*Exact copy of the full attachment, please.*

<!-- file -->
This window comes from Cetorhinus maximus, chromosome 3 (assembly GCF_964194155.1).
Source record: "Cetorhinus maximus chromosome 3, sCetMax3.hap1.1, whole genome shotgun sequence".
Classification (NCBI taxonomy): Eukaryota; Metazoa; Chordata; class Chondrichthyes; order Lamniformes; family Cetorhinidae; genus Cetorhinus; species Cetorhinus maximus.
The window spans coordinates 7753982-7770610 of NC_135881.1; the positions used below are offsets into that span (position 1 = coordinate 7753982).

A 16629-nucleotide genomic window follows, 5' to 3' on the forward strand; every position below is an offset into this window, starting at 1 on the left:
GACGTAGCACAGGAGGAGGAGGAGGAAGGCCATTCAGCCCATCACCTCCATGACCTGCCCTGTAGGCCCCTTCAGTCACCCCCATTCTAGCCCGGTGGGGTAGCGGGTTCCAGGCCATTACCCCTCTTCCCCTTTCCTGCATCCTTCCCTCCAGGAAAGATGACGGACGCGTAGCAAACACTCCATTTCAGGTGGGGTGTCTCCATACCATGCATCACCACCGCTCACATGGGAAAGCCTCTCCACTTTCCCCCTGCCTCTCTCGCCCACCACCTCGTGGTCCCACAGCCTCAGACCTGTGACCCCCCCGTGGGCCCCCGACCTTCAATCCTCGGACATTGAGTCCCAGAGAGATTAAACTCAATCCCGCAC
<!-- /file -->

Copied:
This window comes from Cetorhinus maximus, chromosome 3 (assembly GCF_964194155.1).
Source record: "Cetorhinus maximus chromosome 3, sCetMax3.hap1.1, whole genome shotgun sequence".
Classification (NCBI taxonomy): Eukaryota; Metazoa; Chordata; class Chondrichthyes; order Lamniformes; family Cetorhinidae; genus Cetorhinus; species Cetorhinus maximus.
The window spans coordinates 7753982-7770610 of NC_135881.1; the positions used below are offsets into that span (position 1 = coordinate 7753982).

A 16629-nucleotide genomic window follows, 5' to 3' on the forward strand; every position below is an offset into this window, starting at 1 on the left:
GACGTAGCACAGGAGGAGGAGGAGGAAGGCCATTCAGCCCATCACCTCCATGACCTGCCCTGTAGGCCCCTTCAGTCACCCCCATTCTAGCCCGGTGGGGTAGCGGGTTCCAGGCCATTACCCCTCTTCCCCTTTCCTGCATCCTTCCCTCCAGGAAAGATGACGGACGCGTAGCAAACACTCCATTTCAGGTGGGGTGTCTCCATACCATGCATCACCACCGCTCACATGGGAAAGCCTCTCCACTTTCCCCCTGCCTCTCTCGCCCACCACCTCGTGGTCCCACAGCCTCAGACCTGTGACCCCCCCGTGGGCCCCCGACCTTCAATCCTCGGACATTGAGTCCCAGAGAGATTAAACTCAATCCCGCAC